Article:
Gladys Nichols Milton

Gladys Nichols Milton (1924-1999) was a Florida midwife and advocate for women's health. She was inducted into the Florida Women's Hall of Fame in 1994.

Gladys Nichols Milton
Born1924
Died1999
Occupationmidwife

Early life

Gladys Delores Nichols was born at Caney Creek in Walton County, Florida.[1] She was licensed to practice midwifery in 1959, after training with two doctors in Florala, Alabama; her training sponsored the Walton County Health Department.[2]

Career

Gladys Nichols Milton delivered at least 2000 babies (possibly as many as 3000) in her career as a midwife. She established the clinic now known as Eleanor Milton Memorial Birthing Center in Laurel Hill, Florida in 1976.[3] In the 1980s she was active in the effort to keep traditional midwifery legal in Florida; as a result of her visibility, her clinic and home were the targets of arson.[4] The state closed her clinic temporarily, and suspended her license in the 1980s, as health code standards changed.[5]

Milton was also interested in literacy in her community, and worked for years to have a library built in north Walton County. After her death, a branch of the county library was established in Paxton, and named for Milton in honor of her efforts.[2]

Milton wrote two published memoirs, Why Not Me? (1993, with Wendy Bovard),[6] and Beyond the Storm (1997, with Christine Fulwylie-Bankston).[7]

Personal life and legacy

Gladys Nichols Milton was herself the mother of seven children. She died in 1999, aged 75 years.[8]

In 1992, she was honored with the Sage Femme, an award of the Midwives Alliance of North America (MANA).[9] In 1994, she was inducted into the Florida Women's Hall of Fame.[1] In 2001, she was inducted into the Okaloosa County Hall of Fame. Her daughter Maria Milton continued her work after she died.[2] In 2015 she was named a “Woman of Light” by the DeFuniak Springs Woman’s Club.[8]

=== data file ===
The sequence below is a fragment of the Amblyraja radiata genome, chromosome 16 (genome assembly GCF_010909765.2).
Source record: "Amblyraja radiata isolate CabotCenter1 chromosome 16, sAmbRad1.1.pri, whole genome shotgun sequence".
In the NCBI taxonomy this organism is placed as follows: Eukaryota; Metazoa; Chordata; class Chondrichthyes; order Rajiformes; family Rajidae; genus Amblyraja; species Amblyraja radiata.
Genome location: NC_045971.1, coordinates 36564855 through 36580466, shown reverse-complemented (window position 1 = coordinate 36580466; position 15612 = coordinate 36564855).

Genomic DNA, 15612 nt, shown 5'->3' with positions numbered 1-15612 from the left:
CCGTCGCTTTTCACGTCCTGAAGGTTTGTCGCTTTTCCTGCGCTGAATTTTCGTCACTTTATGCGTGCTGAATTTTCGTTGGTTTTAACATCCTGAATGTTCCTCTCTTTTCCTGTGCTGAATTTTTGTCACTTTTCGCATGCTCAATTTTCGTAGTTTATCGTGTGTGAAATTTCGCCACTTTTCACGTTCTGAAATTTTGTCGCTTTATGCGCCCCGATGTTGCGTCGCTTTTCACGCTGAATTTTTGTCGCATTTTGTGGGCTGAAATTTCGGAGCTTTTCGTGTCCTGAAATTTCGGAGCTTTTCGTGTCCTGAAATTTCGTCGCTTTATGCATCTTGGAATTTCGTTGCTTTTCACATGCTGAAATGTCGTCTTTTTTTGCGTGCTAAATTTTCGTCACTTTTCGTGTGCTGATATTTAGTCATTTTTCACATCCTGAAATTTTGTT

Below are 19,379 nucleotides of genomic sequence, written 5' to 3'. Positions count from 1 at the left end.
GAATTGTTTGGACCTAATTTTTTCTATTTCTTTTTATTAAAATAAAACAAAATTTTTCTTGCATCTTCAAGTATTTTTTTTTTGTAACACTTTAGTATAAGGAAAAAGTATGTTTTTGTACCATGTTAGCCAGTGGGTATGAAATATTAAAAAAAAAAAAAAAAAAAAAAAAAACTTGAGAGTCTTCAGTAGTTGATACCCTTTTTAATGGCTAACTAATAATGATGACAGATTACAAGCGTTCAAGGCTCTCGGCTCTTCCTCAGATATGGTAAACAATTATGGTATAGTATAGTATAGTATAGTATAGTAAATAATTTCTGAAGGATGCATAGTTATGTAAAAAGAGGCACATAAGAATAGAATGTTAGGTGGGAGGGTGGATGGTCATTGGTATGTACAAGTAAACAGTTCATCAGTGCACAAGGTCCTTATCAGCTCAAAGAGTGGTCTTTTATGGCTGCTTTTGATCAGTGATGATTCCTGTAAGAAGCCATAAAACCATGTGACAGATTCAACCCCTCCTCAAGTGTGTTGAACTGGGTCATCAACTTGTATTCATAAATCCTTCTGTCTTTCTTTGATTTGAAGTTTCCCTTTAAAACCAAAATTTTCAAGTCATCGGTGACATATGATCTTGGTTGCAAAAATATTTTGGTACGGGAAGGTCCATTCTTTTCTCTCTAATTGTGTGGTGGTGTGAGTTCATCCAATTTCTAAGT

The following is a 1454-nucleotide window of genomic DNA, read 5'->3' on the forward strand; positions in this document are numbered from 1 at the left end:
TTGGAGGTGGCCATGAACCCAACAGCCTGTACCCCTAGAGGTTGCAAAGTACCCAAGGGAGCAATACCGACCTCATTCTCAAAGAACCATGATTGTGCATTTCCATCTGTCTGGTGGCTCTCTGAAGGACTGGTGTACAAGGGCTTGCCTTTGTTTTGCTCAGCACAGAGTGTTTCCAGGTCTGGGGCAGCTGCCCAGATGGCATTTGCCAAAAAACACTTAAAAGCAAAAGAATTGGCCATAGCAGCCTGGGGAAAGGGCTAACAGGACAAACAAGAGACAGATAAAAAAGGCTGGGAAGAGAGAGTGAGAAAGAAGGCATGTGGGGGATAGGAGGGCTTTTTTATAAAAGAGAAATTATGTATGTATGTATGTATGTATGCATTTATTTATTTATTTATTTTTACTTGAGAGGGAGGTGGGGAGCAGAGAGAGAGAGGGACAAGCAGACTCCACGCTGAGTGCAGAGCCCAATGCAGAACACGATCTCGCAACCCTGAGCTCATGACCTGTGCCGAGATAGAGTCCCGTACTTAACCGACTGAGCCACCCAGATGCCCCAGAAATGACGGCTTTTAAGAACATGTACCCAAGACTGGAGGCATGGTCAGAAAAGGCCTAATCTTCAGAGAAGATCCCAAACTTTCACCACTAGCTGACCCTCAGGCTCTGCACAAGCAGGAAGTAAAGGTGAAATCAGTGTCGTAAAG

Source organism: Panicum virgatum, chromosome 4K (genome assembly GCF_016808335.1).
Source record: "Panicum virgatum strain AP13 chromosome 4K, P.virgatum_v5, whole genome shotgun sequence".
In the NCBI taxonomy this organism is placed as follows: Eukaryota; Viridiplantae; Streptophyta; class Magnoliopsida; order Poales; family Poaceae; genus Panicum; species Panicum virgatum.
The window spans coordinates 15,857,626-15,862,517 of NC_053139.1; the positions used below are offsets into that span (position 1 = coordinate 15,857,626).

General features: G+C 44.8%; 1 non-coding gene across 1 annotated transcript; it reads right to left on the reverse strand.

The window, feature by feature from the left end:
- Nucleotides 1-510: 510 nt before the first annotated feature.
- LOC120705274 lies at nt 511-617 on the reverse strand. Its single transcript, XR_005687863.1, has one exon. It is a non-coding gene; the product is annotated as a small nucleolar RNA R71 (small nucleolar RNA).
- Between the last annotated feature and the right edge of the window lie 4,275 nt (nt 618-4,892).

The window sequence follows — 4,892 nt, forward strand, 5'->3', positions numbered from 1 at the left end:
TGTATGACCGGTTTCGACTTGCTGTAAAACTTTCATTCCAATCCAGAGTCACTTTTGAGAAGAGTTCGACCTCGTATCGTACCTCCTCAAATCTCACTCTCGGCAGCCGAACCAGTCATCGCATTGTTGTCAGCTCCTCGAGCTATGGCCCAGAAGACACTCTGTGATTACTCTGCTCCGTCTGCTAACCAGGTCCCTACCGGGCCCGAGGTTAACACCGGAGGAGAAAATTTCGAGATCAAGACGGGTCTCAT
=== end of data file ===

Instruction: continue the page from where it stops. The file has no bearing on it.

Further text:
References

  1. Gladys Nichols Milton, Florida Commission on the Status of Women.
  2. Gladys Milton, Founder; Milton Memorial Birthing Center.
  3. Mike Gurspan, "Milton Birthing Center 40th Anniversary" WTVY.com (August 15, 2016).
  4. Gladys Milton, Florida Memory.
  5. Melissa Denmark, "'The Governor's Full Support': Legalizing Direct-Entyr Midwifery in Florida", in Robbie Davis-Floyd and Christine Barber Johnson, eds., Mainstreaming Midwives: The Politics of Change (Routledge 2012): 228-230. ISBN 9781136059544
  6. Wendy Bovard and Gladys Milton, Why Not Me?: The Story of Gladys Milton, Midwife (Book Publishing Co. 1993).
  7. Gladys Milton and Christine Fulwylie, Beyond the Storm (Boaz-Fulwylie Press 1997). ISBN 9781885742056
  8. Reid Tucker, "DFS Woman's Club Honors Local Midwife Gladys Milton as 'Woman of Light'" DeFuniak Herald (May 15, 2015).
  9. MANA.org, About Us, Honors, Awards, and Scholarships, Sage Femme.
This article is issued from Wikipedia. The text is licensed under Creative Commons - Attribution - Sharealike. Additional terms may apply for the media files.